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Ontario Coroner: 100 Per Cent of Cycling Deaths Were Preventable

Study includes recommendations to improve cycling conditions in the province.

Yesterday, Ontario’s chief coroner released a long-awaited report about cycling deaths in the province [PDF]. It is filled with statistics and facts, but one stands out: of the 129 deaths studied in the report, 100% were preventable.

Before undertaking the study, the team hypothesized that the 129 cycling fatalities in Ontario between 2006 and 2010 could have been prevented and found that “this hypothesis held true in each and every death we reviewed,” according to the report’s introduction. Uncontrollable forces like weather conditions and visibility rarely played a role, with visibility conditions listed as good in 87% of cases, weather conditions being clear in 83% of cases, and 53% of incidents happening in daylight.

In more than two thirds of the cases, the cyclist was partly responsible for the accident—by disregarding traffic signs, entering the curb lane too quickly after being on the sidewalk, or travelling against traffic. Most commonly, when drivers contributed to accidents it was by speeding and not paying attention. In almost half the cases involving a motor vehicle, both the driver’s and the cyclist’s (in)actions contributed to the accident.

So what can be done to prevent these needless deaths? In its report, the coroner’s office offers 14 recommendations in four areas: infrastructure, education, legislation, and enforcement.

Some highlights from that list of recommendations:

  • Take a “complete streets” approach to planning, which calls for enhanced safety for all road users through initiatives like separated bike lanes and reduced speed limit zones.
  • The creation of an Ontario cycling plan to streamline planning, legislation, and funding.
  • Including hang tags with information about bicycle safety with new bikes.
  • Integrating cycling and road safety information into the public school curriculum and including cycling related scenarios on driving tests.
  • Promoting helmet use through initiatives like offering tax exemption on helmets and launching awareness campaigns.
  • Potentially legislating helmet use for all riders, after an extensive study on user impacts of such a law.
  • Requiring side guards on trucks.
  • Instituting a 3 foot/1 metre passing rule for vehicles passing cyclists.

Some resistance has already been expressed to some of the recommendations, like mandatory helmet usage. But the report’s authors stressed that controversial proposals were included based solely on the data from the deaths they reviewed, saying in the report “We have avoided making any recommendations, however positive and well-intentioned, if they are not supported by our data.”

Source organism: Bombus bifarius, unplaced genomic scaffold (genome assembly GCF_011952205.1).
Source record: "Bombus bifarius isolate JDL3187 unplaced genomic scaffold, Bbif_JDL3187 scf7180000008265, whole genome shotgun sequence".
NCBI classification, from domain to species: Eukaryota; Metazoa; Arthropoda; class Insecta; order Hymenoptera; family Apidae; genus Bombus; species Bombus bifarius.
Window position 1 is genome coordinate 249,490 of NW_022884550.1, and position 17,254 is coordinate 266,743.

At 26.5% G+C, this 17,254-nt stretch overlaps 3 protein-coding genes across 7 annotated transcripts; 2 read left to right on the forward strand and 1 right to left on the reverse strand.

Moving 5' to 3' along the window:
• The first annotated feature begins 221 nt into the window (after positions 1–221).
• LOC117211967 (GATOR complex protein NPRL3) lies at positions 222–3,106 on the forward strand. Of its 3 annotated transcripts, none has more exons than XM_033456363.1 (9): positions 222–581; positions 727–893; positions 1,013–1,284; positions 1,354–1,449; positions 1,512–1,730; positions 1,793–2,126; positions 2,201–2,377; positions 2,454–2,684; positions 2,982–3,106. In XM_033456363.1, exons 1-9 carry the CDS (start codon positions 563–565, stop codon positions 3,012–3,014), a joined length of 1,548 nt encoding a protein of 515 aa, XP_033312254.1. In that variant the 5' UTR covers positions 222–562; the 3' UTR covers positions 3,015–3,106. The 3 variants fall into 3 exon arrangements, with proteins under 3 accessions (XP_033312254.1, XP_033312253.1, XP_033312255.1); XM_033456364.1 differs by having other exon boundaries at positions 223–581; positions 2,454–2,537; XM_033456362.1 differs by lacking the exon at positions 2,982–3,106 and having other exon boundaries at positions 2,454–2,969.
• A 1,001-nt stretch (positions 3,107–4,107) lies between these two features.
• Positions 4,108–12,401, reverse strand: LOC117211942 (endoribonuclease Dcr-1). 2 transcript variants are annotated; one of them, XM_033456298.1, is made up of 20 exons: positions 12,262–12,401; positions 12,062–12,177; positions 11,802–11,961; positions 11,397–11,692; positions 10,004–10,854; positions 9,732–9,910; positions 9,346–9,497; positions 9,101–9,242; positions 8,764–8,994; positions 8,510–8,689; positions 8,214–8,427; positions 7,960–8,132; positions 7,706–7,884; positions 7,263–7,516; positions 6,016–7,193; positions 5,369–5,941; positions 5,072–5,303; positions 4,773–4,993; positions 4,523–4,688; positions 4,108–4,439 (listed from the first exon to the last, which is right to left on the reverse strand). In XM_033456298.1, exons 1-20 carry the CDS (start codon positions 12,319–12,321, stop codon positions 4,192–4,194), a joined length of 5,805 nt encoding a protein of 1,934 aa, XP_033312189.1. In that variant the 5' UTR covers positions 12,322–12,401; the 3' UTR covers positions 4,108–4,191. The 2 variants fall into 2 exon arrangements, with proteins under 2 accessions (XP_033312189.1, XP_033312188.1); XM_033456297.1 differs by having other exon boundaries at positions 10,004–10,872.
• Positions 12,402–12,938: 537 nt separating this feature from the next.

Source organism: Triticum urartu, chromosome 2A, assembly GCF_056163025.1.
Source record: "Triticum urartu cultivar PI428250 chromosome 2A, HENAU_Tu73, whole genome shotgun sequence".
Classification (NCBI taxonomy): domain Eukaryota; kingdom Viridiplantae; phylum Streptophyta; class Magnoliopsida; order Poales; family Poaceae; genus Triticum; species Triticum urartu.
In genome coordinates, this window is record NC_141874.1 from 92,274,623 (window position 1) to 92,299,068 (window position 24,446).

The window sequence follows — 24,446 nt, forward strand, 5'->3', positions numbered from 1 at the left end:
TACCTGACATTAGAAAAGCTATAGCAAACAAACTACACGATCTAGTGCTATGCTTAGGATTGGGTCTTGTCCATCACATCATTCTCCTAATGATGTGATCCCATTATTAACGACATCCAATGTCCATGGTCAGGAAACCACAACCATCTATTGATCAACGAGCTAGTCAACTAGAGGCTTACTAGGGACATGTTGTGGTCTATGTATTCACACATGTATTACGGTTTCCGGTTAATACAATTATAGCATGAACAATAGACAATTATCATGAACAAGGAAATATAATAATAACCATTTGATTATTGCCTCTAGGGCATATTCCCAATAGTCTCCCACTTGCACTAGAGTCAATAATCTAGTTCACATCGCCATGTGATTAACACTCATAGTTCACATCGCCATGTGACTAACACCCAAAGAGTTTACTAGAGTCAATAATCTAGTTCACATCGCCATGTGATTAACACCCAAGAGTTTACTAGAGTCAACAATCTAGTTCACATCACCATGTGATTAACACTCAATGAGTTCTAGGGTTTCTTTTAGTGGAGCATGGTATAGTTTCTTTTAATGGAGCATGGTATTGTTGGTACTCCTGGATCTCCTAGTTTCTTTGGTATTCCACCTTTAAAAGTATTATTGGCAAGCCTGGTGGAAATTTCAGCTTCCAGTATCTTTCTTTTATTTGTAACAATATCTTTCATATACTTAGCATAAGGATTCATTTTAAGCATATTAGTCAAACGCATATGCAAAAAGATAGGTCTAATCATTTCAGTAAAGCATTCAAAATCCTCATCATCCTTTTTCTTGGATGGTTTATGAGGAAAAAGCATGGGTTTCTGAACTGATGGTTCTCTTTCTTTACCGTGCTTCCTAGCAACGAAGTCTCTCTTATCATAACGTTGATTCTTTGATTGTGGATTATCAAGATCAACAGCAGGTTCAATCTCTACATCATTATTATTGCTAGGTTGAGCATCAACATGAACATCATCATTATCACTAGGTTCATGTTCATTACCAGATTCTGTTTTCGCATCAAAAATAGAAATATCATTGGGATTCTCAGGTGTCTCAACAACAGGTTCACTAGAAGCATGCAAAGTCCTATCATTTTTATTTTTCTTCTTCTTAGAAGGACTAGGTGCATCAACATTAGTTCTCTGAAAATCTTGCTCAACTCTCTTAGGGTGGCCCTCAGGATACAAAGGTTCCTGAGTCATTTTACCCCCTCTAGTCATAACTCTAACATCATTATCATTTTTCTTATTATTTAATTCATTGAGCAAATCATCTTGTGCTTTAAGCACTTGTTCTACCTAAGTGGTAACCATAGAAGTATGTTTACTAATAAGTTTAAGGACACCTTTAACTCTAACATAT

With almost a quarter of Canadians suffering from obesity, the report adds, it is important that we as a society promote cycling as part of a healthy lifestyle. Mitigating the safety concerns many have about cycling is one key way to get more people riding.

Coroner’s Report on Cycling

Comments

  • George_vic_bell

    This looks like a pretty lame report…there is nothing about bike lane statistics…how many of these deaths occurred in locations with separated bike lanes, sharrows, 1 lane roads, 2 lane roads, highways? What was the speed limit on the roads? Seems like a pretty obvious thing to look at…but no stats or mention of it…

  • Ndavidkelly

    There’s no way to prevent stupidity. I was just in a cycling accident where a pedestrian cut across four lanes of stalled rush hour traffic, darting into the bike lane and I had no time to react. Hit him then the ground. He was fine, I suffered a broken bone.

    Mandatory helmet use won’t work. But I like the tax exemption on helmet purchases…

  • Anonymous

    Things that are going to happen as a result: nothing. Meanwhile, Vancouver has an ambitious and admirable 30 year plan that involves massive increases to cycling and pedestrian infrastructure.

    • Anonymous

      Doesn’t Vancouver have a mandatory helmet law though?

      • Anonymous

        Yes it does. They passed it in 1996, and even tho a lot of people wear them, there are still a lot of people who don’t. And it doesn’t seem highly enforced either. The difference is that Vancouver, while having a helmet law, also has a very robust cycling system and plan. If Toronto was that engaged, and responsible, I don’t think the helmet law would be raising such a stink.

        • Anonymous

          So shouldn’t helmets be *more* in need in Toronto, until such infrastructure exists?

          Also Vancouver has more of a plan than a system.

          • Anonymous

            I think helmets are a lower priority than infrastructure and education. I think encouraging helmet use through rebates and breaks is a great idea, because then people make that choice for themselves.

            But laws? If they want to pass laws to make things safer then why don’t they pass a law on truck side guards first?

            That was recommended years ago, and the only reason that hasn’t happened is the trucking industry balking about cost.

          • Anonymous

            I agree that they should pass laws for truck side guards and create better infrastructure and education. I’m just not sure why you feel that all these issues are mutually exclusive?

  • Nick